The Stoplight Tool
The tool uses stoplight colours, photographs, images, tables, electronic devices, and simple software developed for Android devices to create innovative maps that enable socio-economically challenged individuals and families to see and understand the ways in which they are ‘poor’.
The surveys assess poverty levels using 50 indicators grouped into
6 dimensions of poverty
And for every one of the 50 indicators, there are three status conditions
So how does it work?
Facilitators trained in the Stoplight approach conduct household visits or individual sessions with employees.
In households, it is preferable that as many members of the household as possible will be present for the survey and interview process. The Facilitators create a safe space for the household or employee to share sensitive information and ensure that the family is prepared to answer all questions as honestly as possible.
The household or employee completes the Stoplight survey on paper or using the App developed for Android devices, by selecting the definition for each indicator that most reflects the their current circumstances. During the survey, many realisations are made, as people become aware of the role that they have played in their own lives and what they are/are not in control of. It is often an emotional session and the facilitators are trained to hold space for them.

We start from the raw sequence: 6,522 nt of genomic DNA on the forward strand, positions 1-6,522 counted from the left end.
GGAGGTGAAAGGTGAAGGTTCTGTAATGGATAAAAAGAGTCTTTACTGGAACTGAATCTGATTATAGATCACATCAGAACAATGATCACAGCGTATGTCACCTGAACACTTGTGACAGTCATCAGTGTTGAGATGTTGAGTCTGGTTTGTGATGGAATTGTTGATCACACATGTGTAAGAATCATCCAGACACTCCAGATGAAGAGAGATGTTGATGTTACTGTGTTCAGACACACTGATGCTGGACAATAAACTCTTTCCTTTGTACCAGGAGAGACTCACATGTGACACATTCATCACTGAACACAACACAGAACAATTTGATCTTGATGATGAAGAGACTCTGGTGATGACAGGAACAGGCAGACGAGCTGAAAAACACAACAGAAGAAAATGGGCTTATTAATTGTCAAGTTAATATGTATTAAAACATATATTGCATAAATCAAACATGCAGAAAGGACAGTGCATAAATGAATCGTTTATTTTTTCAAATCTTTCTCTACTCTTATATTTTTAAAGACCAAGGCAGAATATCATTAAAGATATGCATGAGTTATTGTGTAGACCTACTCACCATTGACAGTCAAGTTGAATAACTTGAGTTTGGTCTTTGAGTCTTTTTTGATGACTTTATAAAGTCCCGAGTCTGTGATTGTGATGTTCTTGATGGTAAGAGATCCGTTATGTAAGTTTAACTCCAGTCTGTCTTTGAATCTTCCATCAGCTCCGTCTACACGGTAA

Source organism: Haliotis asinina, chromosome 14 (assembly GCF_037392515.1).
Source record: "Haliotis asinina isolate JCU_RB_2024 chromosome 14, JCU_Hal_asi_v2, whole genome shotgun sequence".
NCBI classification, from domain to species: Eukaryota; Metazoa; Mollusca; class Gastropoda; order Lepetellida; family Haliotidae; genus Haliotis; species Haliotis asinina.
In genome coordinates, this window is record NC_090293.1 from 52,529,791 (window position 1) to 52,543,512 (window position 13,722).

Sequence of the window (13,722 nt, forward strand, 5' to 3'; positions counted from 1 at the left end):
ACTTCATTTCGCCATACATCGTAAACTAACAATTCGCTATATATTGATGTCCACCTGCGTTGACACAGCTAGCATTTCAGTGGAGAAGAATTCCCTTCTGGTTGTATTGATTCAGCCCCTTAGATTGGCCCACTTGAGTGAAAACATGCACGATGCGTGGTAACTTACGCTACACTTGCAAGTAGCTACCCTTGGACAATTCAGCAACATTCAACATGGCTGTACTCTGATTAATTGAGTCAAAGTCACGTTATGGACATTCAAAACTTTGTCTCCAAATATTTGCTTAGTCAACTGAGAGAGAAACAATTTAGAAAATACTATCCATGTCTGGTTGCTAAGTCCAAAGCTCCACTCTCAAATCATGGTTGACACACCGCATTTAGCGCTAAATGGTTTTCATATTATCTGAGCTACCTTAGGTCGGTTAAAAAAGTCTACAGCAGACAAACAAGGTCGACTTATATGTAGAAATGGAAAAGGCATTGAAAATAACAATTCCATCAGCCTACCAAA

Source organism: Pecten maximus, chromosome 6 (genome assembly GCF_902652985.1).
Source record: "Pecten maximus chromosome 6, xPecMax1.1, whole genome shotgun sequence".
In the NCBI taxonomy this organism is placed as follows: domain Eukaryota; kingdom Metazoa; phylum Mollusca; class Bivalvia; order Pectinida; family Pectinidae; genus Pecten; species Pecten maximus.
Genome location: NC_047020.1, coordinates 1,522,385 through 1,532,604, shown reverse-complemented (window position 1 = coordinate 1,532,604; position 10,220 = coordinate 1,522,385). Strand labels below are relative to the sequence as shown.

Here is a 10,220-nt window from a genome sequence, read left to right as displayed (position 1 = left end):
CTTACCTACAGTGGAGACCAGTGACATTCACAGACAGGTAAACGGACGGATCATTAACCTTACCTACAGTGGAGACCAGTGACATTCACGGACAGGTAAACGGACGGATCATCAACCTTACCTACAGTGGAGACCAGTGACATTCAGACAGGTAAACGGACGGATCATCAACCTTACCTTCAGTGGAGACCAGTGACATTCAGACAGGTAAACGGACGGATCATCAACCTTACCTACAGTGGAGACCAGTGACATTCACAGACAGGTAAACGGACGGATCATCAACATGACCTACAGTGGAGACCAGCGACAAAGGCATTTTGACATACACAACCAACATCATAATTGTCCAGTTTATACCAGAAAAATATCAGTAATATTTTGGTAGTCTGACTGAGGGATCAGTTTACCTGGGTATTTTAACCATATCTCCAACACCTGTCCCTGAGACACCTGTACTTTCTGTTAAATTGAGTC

The result is a Stoplight scorecard that is easy to understand and use in follow-up processes.
The results allow households and employees to reflect, prioritise and plan how to resolve any poverty-related challenges that affects them, because it breaks down their situation in bite-size chunks that does not overwhelm them. Then with the assistance of organisations that have competencies relating to each indicator, they can plan a way forward. Information is power, and doing the survey and receiving the scorecard helps to activate awareness and encourage agency.
Because the tool contrasts poverty with non-poverty, it encourages people to take action to help themselves to address the difference. As households or employees systematically work on moving their issues of poverty from red to green, regular application of this survey allows for more comprehensive measurement and mapping of social and cultural wealth, which until now has been a challenge for the development sector.
Data can be aggregated and mapped using online geo-referencing, offering a better perspective of the real issues at hand in specific areas of the country, and scaling for a national snapshot in time.
These maps can enhance decision-making for government services such as electricity and sanitation and can influence priorities for engagement. Similarly, the corporate social investment sector could use these maps to identify the issues of greatest need within their geographical footprint.
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